3 A.3d 293 (Del.Fam.Ct. 2009), I.D. 0901022199, State v. Brooke
|Docket Nº:||I.D. 0901022199.|
|Citation:||3 A.3d 293|
|Opinion Judge:||HENRIKSEN, J.|
|Party Name:||STATE of Delaware, Plaintiff, v. Jack BROOKE, Defendant.|
|Attorney:||Carole Davis, Esquire, Delaware Department of Justice, Georgetown, DE, Attorney for the State of Delaware. Jack Brooke, pro se.|
|Case Date:||October 09, 2009|
|Court:||Family Court of Delaware|
Submitted: Aug. 27, 2009.
This is the Court's decision concerning restitution owed by the juvenile defendant in the above referenced matter. The State is seeking $57.90 restitution on behalf of Ronald Jenkins for out of pocket expenses related to damage of his motor vehicle.1 The State is also seeking $256.00 on behalf of Ronald Jenkins' wife, Debbie Jenkins, for wages she lost for having to attend and testify at trial.
Although the defendant has not objected to how the amounts of restitution were calculated or whether it would be unreasonable to require the defendant to pay those amounts, the defendant has sought much broader and more extensive relief in his motion to " Dismiss all charges/Vacate the Conviction" (" Motion to Dismiss" ) and his motion for the " Denial of Restitution," both filed on August 27, 2009. Indeed, Defendant, by these motions, seeks to have his adjudications vacated, or, as an alternative, to be relieved of any obligation to pay restitution.
Facts and History
Defendant threw a wooden board through the back window of a Toyota Corolla, thereby shattering the window of the vehicle driven by the teenage son of Ronald and Debbie Jenkins, Mark Jenkins. The Defendant's reckless act fortunately did not cause any serious injury to a young lady seated in the back seat of the vehicle, but it did result in the defendant's adjudication of Reckless Endangering and Criminal Mischief. During the June 26, 2009 trial, Debbie Jenkins testified that she owned the car that was damaged. Following the Defendant's adjudication on this charge, the Court sentenced the Defendant. The sentence required the Defendant to pay restitution in an amount to be subsequently determined.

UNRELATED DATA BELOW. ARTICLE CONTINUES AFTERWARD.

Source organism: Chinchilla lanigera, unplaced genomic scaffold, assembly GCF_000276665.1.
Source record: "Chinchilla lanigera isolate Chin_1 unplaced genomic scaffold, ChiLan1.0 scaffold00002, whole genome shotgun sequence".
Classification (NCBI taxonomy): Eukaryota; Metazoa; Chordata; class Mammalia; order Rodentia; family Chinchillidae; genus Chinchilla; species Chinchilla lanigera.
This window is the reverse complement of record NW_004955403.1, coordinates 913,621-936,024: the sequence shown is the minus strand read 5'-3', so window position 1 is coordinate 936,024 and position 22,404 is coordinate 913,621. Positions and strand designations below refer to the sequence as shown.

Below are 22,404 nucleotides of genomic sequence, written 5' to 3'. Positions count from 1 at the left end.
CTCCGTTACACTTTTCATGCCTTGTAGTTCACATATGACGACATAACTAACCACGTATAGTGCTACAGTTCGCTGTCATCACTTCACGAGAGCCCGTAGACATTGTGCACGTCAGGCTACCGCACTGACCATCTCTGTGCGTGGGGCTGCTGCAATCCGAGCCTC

On July 29, 2009, the State filed a " Motion to Amend the Sentence" and attached necessary documentation for determining the correct amount of restitution to be ordered. The documentation demonstrated that the vehicle that was damaged during the crime was titled in the sole name of Ronald Jenkins. However, as already noted, Ronald Jenkins' wife, Debbie Jenkins, testified that she owned the damaged vehicle. Ronald Jenkins did not testify at trial.
Law and Application
Defendant's two motions focus on this technical difference between the actual title ownership in the name of one individual, as opposed to the broader rights of
ownership, such as in this case, where an automobile used by several members in a family happens to be titled just in the name of the husband. Not until after the trial, at this later stage of the determination of restitution, has this actual title ownership become clear. The State has answered that, despite the technical form of title ownership, Debbie Jenkins holds ownership rights in the vehicle along with her husband pursuant to Delaware's marital property laws.
The motions set forth by the Defendant present two distinct issues. First, does the language " property of another person" in the statute pertaining to Criminal Mischief require the State to prove at the criminal trial exactly to whom the damaged property belongs? For the reasons that follow, the Court determines that the State need not prove who owns the damaged property in order to prove the criminal element of " property of another" required by the statute for Criminal Mischief.
Second, Defendant argues that Debbie Jenkins is not the true victim of the crime of Criminal Mischief. Defendant states that only Ronald Jenkins' name appears as the title owner as well as the owner of the insurance policy for the vehicle on the collision center's invoice. Although Robert Jenkins is Debbie Jenkins' husband, Defendant argues that because the State relied on testimony that Debbie Jenkins was the owner of the car, " Debbie Jenkins and others cannot pursue charges for a car they do not own." 2 Defendant's motion for the " Denial of Restitution" claims that Debbie Jenkins should not be able to receive restitution because she is not the owner of the car. Furthermore, Defendant avers that restitution for Ronald Jenkins should not be granted because the fact of his ownership of the vehicle was never proven at trial. The Court rejects both of these arguments.
The State's Burden on the Criminal Element
The crime of Criminal Mischief is defined in title 11 of the Delaware Code, section 811, as follows:
§ 811. Criminal mischief; classification of crime; defense
(a) A person is guilty of criminal mischief when the person intentionally or recklessly:
(1) Damages tangible property of another person; or
(2) Tampers with tangible property of another person so as to endanger person or property; or
(3) Tampers or makes connection with tangible property of a gas, electric, steam or waterworks corporation...
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